A pair of new polls put President Barack Obama well in front of challenger Mitt Romney in their quest to win Pennsylvania and the White House.
President Obama has a 12-point lead -- 54 percent to 42 percent -- over Romney in a random telephone survey of likely voters in Pennsylvania, according to a poll by Quinnipiac University, CBS News and the New York Times.
The same poll also found the president with growing leads in two other battleground states, Florida and Ohio.
"The wide difference between the two candidates is not just a result of Romney's bad week," said Peter A. Brown, assistant director of the Quinnipiac University Polling Institute. "In Ohio and Florida, voters are basically split down the middle on whether the county and they and their families are worse or better off than they were four years ago. If voters don't think they are worse off, it is difficult to see them throwing out an incumbent whose personal ratings with voters remains quite high."
The Quinnipiac survey, conducted between Sept. 18 and 24, has a margin of error is 2.9 percentage points.
Another poll, conducted by Franklin & Marshall College in Lancaster, found President Obama with a 9-point lead -- 52 percent to 43 percent -- among likely voters and an 11-point lead -- 50 percent to 39 percent -- among registered voters over Mitt Romney.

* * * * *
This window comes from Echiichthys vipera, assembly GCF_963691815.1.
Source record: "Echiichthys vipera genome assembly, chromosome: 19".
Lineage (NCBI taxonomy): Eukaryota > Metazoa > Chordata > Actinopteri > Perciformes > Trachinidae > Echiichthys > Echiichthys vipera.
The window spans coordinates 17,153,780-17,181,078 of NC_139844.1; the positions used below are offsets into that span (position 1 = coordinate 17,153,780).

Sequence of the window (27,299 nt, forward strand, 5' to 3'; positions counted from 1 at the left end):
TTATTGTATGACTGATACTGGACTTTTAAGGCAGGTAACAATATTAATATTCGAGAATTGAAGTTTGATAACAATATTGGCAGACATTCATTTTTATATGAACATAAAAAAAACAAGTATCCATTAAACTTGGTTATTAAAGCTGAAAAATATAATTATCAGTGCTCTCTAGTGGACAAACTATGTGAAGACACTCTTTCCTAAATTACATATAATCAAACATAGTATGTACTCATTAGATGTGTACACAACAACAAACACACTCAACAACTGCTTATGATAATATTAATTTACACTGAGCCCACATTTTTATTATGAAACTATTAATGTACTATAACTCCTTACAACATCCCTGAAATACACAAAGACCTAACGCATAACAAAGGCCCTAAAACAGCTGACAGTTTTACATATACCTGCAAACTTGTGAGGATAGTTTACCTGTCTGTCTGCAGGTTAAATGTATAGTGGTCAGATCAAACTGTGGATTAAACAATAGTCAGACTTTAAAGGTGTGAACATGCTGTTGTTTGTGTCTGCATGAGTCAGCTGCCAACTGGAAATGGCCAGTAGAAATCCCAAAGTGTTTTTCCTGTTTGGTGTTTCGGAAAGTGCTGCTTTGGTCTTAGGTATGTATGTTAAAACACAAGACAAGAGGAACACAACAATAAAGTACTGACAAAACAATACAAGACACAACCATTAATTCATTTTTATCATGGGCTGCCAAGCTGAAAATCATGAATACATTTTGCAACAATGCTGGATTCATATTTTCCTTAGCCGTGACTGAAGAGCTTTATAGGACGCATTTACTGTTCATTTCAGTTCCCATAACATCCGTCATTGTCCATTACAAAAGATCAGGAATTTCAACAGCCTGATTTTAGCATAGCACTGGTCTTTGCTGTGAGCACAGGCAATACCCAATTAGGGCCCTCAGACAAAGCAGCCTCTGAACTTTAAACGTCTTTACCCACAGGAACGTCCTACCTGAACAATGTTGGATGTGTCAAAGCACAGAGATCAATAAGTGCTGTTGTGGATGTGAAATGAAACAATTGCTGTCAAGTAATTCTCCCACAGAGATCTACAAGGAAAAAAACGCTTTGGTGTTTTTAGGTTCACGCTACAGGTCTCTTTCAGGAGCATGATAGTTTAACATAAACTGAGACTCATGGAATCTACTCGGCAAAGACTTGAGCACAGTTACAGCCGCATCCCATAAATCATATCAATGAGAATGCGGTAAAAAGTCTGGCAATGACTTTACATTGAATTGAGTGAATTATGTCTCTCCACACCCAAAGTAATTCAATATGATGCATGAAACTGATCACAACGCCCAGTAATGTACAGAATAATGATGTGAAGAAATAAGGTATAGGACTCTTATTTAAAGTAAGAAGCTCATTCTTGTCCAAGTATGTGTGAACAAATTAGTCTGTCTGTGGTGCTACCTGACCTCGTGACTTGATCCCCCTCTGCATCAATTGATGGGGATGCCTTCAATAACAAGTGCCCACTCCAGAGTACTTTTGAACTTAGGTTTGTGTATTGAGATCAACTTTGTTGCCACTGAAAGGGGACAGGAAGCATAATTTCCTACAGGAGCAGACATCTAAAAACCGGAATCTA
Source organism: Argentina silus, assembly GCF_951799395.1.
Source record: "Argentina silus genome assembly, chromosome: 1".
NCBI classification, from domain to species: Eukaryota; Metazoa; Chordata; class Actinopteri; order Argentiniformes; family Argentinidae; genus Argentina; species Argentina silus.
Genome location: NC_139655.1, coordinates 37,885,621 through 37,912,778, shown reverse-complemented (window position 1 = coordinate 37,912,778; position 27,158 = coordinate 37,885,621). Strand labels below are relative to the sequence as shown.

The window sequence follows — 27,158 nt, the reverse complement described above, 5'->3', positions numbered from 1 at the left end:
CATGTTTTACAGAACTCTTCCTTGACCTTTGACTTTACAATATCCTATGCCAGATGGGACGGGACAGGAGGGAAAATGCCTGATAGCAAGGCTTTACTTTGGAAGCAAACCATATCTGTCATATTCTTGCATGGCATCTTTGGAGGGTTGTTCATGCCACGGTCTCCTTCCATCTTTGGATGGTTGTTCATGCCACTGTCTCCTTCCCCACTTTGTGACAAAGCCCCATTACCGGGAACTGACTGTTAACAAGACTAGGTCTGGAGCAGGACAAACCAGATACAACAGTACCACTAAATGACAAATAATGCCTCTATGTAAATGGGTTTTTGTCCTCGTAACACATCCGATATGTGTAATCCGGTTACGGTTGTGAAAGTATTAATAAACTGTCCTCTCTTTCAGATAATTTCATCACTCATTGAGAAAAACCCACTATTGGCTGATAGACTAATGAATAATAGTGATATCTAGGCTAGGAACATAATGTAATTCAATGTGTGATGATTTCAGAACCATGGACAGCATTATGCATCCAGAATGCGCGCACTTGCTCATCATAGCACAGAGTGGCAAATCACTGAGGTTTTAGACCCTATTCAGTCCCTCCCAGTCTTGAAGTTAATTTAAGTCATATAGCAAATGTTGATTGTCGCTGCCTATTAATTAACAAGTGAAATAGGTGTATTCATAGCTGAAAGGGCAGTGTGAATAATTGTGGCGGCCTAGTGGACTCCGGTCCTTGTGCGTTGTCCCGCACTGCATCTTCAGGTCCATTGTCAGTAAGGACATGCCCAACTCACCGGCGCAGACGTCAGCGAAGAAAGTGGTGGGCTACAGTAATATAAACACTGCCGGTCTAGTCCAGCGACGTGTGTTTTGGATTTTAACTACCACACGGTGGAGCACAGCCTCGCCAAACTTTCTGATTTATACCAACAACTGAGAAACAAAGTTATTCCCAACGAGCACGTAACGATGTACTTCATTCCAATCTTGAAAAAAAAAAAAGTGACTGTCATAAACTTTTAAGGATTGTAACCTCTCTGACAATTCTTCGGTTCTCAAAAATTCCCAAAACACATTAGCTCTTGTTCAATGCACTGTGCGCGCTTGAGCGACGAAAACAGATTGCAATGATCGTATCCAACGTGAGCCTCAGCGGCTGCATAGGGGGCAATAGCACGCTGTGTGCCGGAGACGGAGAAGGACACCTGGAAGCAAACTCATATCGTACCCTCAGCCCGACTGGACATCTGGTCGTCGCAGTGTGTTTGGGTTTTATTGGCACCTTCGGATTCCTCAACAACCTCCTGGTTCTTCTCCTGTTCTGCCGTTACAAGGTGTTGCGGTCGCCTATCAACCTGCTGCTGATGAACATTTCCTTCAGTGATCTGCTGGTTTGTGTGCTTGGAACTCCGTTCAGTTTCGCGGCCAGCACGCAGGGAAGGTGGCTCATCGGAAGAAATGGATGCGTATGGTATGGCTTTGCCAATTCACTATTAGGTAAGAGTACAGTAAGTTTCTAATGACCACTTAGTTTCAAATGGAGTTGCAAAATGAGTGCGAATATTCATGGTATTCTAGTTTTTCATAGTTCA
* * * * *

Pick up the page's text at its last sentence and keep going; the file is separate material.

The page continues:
The poll also found President Obama being seen as better able to handle foreign policy issues, better able to understand the concerns of ordinary Americans, better able to handle the job as military chief, closest to voters' views on abortion and gay marriage, and more prepared to fix the nation's economic problems.
In the U.S. Senate race, the Franklin & Marshall poll found incumbent Democrat Bob Casey Jr. leading the Republican challenger, Tom Smith, by a wide margin -- 46 percent to 34 percent -- although 14 percent of voters remain undecided. The race appears to be closer -- 48 percent to 38 percent -- among likely voters, eight percent of whom are still undecided.
The survey of 632 Pennsylvania voters was conducted from Sept. 18 through 23. It has a sample error of 3.9 percentage points. The survey included 392 interviews with likely voters, with a sample error of 4.9 percentage points.